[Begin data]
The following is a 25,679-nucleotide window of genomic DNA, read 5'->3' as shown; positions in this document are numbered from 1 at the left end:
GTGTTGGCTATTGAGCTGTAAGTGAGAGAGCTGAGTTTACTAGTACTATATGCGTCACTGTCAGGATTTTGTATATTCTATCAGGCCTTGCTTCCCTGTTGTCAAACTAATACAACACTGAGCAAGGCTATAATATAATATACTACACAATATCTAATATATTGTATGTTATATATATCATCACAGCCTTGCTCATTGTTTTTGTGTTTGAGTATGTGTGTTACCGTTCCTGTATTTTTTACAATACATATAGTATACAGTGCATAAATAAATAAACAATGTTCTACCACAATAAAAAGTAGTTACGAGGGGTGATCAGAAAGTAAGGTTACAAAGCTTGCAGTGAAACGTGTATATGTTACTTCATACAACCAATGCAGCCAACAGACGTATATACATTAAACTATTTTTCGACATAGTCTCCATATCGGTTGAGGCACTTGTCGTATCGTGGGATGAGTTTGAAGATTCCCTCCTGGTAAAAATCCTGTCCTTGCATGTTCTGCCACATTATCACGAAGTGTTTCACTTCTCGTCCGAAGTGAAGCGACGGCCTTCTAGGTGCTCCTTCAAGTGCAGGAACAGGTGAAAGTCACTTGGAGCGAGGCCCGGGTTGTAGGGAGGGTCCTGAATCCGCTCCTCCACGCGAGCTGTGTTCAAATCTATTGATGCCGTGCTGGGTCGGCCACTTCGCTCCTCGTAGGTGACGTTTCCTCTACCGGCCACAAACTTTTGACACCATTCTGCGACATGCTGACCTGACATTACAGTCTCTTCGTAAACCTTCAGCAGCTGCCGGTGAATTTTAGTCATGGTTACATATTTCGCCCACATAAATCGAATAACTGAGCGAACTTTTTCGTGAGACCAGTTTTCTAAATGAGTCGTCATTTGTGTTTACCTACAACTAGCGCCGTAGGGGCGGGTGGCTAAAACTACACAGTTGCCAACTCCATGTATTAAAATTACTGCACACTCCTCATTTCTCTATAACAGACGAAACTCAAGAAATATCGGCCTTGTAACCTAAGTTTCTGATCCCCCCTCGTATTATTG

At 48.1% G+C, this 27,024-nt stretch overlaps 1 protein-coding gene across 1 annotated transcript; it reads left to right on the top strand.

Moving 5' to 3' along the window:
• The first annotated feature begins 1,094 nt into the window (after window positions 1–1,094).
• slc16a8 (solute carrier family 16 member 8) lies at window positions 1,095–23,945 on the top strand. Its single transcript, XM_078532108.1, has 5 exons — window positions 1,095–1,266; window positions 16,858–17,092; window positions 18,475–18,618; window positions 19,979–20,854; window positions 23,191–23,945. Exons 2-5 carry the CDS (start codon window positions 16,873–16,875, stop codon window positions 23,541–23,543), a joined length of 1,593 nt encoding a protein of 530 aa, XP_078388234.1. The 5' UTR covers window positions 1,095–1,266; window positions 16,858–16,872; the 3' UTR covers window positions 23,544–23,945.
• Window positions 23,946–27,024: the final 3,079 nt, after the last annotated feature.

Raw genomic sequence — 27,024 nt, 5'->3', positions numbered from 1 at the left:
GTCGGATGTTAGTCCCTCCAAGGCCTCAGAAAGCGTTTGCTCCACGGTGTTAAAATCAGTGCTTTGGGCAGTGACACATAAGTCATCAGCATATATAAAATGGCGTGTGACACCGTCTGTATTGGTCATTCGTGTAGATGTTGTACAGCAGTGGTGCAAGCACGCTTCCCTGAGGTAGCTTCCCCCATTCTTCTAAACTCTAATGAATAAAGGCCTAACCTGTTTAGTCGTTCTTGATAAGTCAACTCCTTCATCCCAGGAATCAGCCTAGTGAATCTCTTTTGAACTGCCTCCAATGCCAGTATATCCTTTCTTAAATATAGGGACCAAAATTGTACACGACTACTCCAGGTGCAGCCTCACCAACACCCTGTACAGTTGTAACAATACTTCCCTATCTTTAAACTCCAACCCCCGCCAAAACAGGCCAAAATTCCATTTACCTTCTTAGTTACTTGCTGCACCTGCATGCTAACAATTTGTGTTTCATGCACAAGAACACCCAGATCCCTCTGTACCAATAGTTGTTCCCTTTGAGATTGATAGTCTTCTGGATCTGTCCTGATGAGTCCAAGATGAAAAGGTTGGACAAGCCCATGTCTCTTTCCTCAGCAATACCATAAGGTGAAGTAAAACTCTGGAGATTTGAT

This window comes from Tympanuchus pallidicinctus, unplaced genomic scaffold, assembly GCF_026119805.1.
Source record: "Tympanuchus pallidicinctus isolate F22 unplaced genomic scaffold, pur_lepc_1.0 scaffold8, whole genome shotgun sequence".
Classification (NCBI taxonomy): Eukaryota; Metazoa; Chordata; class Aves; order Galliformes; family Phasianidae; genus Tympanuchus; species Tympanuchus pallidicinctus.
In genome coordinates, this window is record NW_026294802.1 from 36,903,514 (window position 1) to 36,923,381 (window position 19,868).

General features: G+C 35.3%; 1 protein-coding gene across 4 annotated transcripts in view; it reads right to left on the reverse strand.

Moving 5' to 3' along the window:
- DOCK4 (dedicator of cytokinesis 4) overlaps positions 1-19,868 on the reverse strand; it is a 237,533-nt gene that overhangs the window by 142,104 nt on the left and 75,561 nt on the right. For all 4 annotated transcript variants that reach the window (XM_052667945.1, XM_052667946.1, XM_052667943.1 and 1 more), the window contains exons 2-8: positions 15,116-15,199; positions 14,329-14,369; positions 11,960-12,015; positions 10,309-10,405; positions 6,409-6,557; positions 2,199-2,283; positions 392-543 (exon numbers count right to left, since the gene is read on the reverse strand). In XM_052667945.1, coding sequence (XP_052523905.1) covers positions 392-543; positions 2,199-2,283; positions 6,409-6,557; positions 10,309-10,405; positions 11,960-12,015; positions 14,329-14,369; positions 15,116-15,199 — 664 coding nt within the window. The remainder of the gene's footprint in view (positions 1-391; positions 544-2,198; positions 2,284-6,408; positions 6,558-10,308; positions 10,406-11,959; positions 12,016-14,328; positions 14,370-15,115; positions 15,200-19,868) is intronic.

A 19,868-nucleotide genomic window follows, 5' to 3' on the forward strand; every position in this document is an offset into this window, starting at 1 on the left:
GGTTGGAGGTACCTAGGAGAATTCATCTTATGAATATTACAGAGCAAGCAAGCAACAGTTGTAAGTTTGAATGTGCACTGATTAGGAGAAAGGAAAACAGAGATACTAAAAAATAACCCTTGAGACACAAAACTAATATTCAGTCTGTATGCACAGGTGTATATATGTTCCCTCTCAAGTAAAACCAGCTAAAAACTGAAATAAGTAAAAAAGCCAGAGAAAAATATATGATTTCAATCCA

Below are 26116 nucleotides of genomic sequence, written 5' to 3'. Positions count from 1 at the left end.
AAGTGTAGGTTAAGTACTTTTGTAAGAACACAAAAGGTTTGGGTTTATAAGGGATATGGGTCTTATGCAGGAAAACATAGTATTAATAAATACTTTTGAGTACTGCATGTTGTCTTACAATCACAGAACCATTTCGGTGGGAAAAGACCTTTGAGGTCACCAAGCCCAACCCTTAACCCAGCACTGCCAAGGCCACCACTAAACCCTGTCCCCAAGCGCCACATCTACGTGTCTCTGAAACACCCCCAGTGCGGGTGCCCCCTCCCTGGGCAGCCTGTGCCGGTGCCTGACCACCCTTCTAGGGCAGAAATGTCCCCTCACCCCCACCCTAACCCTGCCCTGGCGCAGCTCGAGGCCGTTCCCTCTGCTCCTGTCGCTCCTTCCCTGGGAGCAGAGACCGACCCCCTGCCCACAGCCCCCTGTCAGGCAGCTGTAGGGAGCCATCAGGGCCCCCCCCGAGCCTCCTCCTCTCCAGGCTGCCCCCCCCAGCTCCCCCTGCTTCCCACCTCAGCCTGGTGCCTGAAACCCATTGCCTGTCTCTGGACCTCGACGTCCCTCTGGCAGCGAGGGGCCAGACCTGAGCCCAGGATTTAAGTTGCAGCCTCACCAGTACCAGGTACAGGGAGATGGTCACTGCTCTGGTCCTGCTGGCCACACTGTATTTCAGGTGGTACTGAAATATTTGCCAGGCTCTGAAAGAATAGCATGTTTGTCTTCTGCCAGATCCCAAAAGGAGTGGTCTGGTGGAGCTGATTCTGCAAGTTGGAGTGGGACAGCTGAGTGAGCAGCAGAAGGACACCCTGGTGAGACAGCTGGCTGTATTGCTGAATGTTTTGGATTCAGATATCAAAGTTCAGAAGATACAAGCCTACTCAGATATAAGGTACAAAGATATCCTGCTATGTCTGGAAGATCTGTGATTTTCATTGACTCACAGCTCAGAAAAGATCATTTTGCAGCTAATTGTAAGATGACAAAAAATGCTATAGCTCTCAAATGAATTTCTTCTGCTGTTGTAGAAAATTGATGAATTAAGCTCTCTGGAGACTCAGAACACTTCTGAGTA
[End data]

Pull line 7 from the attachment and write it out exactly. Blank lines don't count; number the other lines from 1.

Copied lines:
• Window positions 23,946–27,024: the final 3,079 nt, after the last annotated feature.